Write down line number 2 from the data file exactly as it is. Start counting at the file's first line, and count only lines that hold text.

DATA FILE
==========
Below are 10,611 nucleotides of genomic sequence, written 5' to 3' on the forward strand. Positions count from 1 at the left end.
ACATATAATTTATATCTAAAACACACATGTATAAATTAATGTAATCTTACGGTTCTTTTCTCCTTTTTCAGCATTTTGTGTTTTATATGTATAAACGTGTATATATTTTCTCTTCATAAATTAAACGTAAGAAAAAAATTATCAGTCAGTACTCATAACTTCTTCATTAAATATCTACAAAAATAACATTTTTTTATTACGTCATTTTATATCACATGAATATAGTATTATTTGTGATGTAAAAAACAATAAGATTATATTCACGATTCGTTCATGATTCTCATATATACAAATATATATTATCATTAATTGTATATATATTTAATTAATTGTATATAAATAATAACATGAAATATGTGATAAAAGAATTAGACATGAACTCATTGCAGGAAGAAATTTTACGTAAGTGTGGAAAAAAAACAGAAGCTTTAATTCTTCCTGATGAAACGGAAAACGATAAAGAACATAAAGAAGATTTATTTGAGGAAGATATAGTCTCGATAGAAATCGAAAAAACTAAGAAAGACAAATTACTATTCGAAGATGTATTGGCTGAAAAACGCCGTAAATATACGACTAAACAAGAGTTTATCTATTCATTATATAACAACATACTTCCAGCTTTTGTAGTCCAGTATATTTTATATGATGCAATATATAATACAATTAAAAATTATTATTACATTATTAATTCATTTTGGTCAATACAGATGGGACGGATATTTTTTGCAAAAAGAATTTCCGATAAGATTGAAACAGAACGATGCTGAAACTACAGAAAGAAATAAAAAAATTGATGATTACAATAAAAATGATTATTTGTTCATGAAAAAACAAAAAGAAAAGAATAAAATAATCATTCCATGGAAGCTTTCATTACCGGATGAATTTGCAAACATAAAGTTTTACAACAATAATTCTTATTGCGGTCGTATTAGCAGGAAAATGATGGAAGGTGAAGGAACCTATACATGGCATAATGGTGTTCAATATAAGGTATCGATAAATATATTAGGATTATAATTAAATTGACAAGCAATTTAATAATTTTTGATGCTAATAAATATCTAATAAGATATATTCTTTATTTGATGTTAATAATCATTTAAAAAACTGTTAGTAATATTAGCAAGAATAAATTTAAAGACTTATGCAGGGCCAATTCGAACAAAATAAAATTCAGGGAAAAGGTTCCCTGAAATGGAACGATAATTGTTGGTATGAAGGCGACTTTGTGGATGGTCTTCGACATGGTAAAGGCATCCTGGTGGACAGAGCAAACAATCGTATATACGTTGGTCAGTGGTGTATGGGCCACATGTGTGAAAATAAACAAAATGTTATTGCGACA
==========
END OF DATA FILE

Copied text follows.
ACATATAATTTATATCTAAAACACACATGTATAAATTAATGTAATCTTACGGTTCTTTTCTCCTTTTTCAGCATTTTGTGTTTTATATGTATAAACGTGTATATATTTTCTCTTCATAAATTAAACGTAAGAAAAAAATTATCAGTCAGTACTCATAACTTCTTCATTAAATATCTACAAAAATAACATTTTTTTATTACGTCATTTTATATCACATGAATATAGTATTATTTGTGATGTAAAAAACAATAAGATTATATTCACGATTCGTTCATGATTCTCATATATACAAATATATATTATCATTAATTGTATATATATTTAATTAATTGTATATAAATAATAACATGAAATATGTGATAAAAGAATTAGACATGAACTCATTGCAGGAAGAAATTTTACGTAAGTGTGGAAAAAAAACAGAAGCTTTAATTCTTCCTGATGAAACGGAAAACGATAAAGAACATAAAGAAGATTTATTTGAGGAAGATATAGTCTCGATAGAAATCGAAAAAACTAAGAAAGACAAATTACTATTCGAAGATGTATTGGCTGAAAAACGCCGTAAATATACGACTAAACAAGAGTTTATCTATTCATTATATAACAACATACTTCCAGCTTTTGTAGTCCAGTATATTTTATATGATGCAATATATAATACAATTAAAAATTATTATTACATTATTAATTCATTTTGGTCAATACAGATGGGACGGATATTTTTTGCAAAAAGAATTTCCGATAAGATTGAAACAGAACGATGCTGAAACTACAGAAAGAAATAAAAAAATTGATGATTACAATAAAAATGATTATTTGTTCATGAAAAAACAAAAAGAAAAGAATAAAATAATCATTCCATGGAAGCTTTCATTACCGGATGAATTTGCAAACATAAAGTTTTACAACAATAATTCTTATTGCGGTCGTATTAGCAGGAAAATGATGGAAGGTGAAGGAACCTATACATGGCATAATGGTGTTCAATATAAGGTATCGATAAATATATTAGGATTATAATTAAATTGACAAGCAATTTAATAATTTTTGATGCTAATAAATATCTAATAAGATATATTCTTTATTTGATGTTAATAATCATTTAAAAAACTGTTAGTAATATTAGCAAGAATAAATTTAAAGACTTATGCAGGGCCAATTCGAACAAAATAAAATTCAGGGAAAAGGTTCCCTGAAATGGAACGATAATTGTTGGTATGAAGGCGACTTTGTGGATGGTCTTCGACATGGTAAAGGCATCCTGGTGGACAGAGCAAACAATCGTATATACGTTGGTCAGTGGTGTATGGGCCACATGTGTGAAAATAAACAAAATGTTATTGCGACA